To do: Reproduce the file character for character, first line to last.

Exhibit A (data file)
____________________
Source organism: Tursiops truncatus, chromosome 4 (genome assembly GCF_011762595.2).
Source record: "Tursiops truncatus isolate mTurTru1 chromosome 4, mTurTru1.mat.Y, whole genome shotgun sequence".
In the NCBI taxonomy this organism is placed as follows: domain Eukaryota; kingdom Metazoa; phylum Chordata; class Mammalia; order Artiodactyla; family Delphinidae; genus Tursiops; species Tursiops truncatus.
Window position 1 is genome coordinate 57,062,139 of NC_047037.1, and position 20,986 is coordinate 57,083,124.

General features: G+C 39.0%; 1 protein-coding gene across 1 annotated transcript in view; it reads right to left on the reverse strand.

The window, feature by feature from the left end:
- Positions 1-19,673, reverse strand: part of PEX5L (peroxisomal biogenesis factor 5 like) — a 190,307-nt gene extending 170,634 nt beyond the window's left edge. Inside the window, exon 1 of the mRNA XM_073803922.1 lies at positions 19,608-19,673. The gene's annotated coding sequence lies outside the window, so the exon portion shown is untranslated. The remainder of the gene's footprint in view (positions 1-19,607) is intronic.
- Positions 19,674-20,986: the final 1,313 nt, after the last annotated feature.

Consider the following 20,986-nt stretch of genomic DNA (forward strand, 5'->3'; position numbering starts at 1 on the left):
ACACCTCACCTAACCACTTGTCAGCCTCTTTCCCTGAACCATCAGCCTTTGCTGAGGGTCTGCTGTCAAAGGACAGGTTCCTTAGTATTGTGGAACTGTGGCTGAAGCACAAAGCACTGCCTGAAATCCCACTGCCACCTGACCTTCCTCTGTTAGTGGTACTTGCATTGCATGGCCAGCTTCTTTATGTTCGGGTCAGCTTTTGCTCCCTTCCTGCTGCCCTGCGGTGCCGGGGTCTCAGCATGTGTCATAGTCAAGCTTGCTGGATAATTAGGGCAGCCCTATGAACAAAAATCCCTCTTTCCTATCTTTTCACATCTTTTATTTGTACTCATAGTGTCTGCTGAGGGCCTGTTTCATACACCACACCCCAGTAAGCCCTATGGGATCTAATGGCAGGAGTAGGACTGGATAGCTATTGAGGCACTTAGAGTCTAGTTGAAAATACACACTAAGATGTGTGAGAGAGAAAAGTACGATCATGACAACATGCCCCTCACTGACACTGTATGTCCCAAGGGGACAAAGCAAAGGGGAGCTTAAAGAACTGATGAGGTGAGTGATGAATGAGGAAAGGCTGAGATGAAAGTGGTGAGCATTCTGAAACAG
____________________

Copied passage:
Source organism: Tursiops truncatus, chromosome 4 (genome assembly GCF_011762595.2).
Source record: "Tursiops truncatus isolate mTurTru1 chromosome 4, mTurTru1.mat.Y, whole genome shotgun sequence".
In the NCBI taxonomy this organism is placed as follows: domain Eukaryota; kingdom Metazoa; phylum Chordata; class Mammalia; order Artiodactyla; family Delphinidae; genus Tursiops; species Tursiops truncatus.
Window position 1 is genome coordinate 57,062,139 of NC_047037.1, and position 20,986 is coordinate 57,083,124.

General features: G+C 39.0%; 1 protein-coding gene across 1 annotated transcript in view; it reads right to left on the reverse strand.

The window, feature by feature from the left end:
- Positions 1-19,673, reverse strand: part of PEX5L (peroxisomal biogenesis factor 5 like) — a 190,307-nt gene extending 170,634 nt beyond the window's left edge. Inside the window, exon 1 of the mRNA XM_073803922.1 lies at positions 19,608-19,673. The gene's annotated coding sequence lies outside the window, so the exon portion shown is untranslated. The remainder of the gene's footprint in view (positions 1-19,607) is intronic.
- Positions 19,674-20,986: the final 1,313 nt, after the last annotated feature.

Consider the following 20,986-nt stretch of genomic DNA (forward strand, 5'->3'; position numbering starts at 1 on the left):
ACACCTCACCTAACCACTTGTCAGCCTCTTTCCCTGAACCATCAGCCTTTGCTGAGGGTCTGCTGTCAAAGGACAGGTTCCTTAGTATTGTGGAACTGTGGCTGAAGCACAAAGCACTGCCTGAAATCCCACTGCCACCTGACCTTCCTCTGTTAGTGGTACTTGCATTGCATGGCCAGCTTCTTTATGTTCGGGTCAGCTTTTGCTCCCTTCCTGCTGCCCTGCGGTGCCGGGGTCTCAGCATGTGTCATAGTCAAGCTTGCTGGATAATTAGGGCAGCCCTATGAACAAAAATCCCTCTTTCCTATCTTTTCACATCTTTTATTTGTACTCATAGTGTCTGCTGAGGGCCTGTTTCATACACCACACCCCAGTAAGCCCTATGGGATCTAATGGCAGGAGTAGGACTGGATAGCTATTGAGGCACTTAGAGTCTAGTTGAAAATACACACTAAGATGTGTGAGAGAGAAAAGTACGATCATGACAACATGCCCCTCACTGACACTGTATGTCCCAAGGGGACAAAGCAAAGGGGAGCTTAAAGAACTGATGAGGTGAGTGATGAATGAGGAAAGGCTGAGATGAAAGTGGTGAGCATTCTGAAACAG